(Helsinki) The leader of the center right won the legislative elections in Finland on Sunday and must replace outgoing Prime Minister Sanna Marin, after a very tight ballot where the nationalists, who could enter the government, reached a record.

“It’s a big victory,” said Petteri Orpo, a 53-year-old former minister, to cheers from supporters.

“We are going to start negotiations for a government in Finland,” said the man who now has the possibility of forging a left-wing alliance with Ms. Marin or with the anti-immigration and eurosceptic Finns party of Riikka Purra.

According to almost final results with more than 98% of the vote, the National Coalition party comes first with 48 of the 200 seats in Parliament, ahead of the Finns party (46) and the Social Democrats (43).

Despite progress from the 2019 elections, Sanna Marin admitted defeat.

“Congratulations to the winner of the elections, congratulations to the National Coalition, congratulations to the Party of Finns, democracy has spoken,” she said.

The candidate of the party arriving first traditionally inherits the post of Prime Minister in Finland, provided that he can muster a majority in Parliament.

The differences in votes are just as tenuous: 20.8% for the center right, 20.1% for the far right, and 19.9% ​​for Ms. Marin’s SDP.

Greeted with cries of “Finland!” Finland! Riikka Purra congratulated herself in front of her supporters on the “best electoral result” in the history of the nationalist party.

The 45-year-old nationalist leader even offered herself the luxury of winning the most votes for her name, with around 38,000 against 35,000 for the popular Sanna Marin.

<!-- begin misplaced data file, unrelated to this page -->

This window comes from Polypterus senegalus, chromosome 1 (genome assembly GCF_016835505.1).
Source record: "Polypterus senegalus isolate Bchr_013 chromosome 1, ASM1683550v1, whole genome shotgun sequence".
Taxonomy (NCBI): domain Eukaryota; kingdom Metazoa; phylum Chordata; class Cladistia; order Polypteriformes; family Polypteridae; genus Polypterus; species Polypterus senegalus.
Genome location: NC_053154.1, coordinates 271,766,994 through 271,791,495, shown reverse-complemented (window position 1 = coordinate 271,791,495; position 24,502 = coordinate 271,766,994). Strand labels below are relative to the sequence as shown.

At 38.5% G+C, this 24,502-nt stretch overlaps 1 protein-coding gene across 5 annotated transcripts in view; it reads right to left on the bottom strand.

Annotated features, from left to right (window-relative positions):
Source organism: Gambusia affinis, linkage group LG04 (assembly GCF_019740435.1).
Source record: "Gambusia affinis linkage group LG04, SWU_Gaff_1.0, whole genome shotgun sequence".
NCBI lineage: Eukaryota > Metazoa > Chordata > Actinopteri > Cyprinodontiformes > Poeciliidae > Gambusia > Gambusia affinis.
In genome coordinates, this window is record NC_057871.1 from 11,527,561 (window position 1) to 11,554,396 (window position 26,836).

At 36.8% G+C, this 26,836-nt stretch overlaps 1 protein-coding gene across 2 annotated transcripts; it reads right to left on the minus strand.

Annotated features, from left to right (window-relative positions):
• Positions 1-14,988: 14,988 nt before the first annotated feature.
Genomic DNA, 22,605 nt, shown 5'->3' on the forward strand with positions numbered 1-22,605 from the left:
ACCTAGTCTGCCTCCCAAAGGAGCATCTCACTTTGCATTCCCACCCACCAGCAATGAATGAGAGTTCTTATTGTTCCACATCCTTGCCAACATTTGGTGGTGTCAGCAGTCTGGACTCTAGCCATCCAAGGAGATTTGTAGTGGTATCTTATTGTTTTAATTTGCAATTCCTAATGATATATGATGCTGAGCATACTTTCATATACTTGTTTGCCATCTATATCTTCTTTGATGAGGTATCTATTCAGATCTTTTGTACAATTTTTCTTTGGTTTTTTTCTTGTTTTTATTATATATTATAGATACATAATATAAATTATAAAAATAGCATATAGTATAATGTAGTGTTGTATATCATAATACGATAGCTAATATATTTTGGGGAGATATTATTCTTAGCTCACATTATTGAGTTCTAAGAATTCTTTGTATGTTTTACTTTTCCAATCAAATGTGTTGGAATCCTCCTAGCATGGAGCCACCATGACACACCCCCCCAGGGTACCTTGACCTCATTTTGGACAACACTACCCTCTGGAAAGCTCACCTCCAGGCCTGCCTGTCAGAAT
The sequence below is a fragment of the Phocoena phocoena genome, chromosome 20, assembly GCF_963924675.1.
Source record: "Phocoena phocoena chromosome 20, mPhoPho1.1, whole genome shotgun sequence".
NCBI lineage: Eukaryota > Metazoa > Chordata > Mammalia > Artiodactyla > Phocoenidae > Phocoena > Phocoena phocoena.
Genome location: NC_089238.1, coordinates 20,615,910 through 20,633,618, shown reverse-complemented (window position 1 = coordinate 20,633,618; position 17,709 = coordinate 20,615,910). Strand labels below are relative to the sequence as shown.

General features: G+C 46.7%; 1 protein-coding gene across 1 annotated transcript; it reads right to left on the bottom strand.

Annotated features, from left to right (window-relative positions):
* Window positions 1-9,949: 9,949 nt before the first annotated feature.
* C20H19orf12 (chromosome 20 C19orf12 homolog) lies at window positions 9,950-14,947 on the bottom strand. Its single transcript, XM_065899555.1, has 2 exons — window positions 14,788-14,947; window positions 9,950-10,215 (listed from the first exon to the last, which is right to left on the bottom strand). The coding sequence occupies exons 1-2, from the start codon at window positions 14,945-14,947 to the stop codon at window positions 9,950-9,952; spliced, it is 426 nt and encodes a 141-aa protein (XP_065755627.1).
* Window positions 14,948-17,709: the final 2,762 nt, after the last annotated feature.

Petteri Orpo had led the race in the polls during the campaign before seeing his lead melt away in the final sprint.

The three parties are progressing from the last elections in 2019, in a three-way battle that has eclipsed the results of the other parties.

Established for more than 20 years in Finnish political life, the far right has broken its record of 19.05% dating back to 2011, in the wake of the populist wave that has crossed Europe in recent years.

“We don’t have a far-right party in Finland,” Mr. Orpo assured the foreign press, however, when an alliance with the nationalists is considered likely.

These legislative elections in the country of 5.5 million people coincide with the official entry of the country bordering Russia into NATO, expected in the coming days.

Popular abroad and in Finland, Sanna Marin has established herself as a “rock star prime minister”, but she is more divisive at home, where she has been criticized over public finances and inflation.

Men are overrepresented in the right-wing electorate, while women vote more left and for Ms. Marin.

The youngest head of government in the world when she came to power at the end of 2019, she has been praised for her good management of the COVID-19 pandemic and the NATO accession process, and for her stances against the neighboring Russia.

“She made us proud, before people laughed at us, we were an old school party,” said Mo Shimer, a 26-year-old SDP activist.

The economy has been the main angle of attack for the opposition, which denounces in particular the increase in public debt. The far right has campaigned on juvenile delinquency, which it believes is linked to immigration.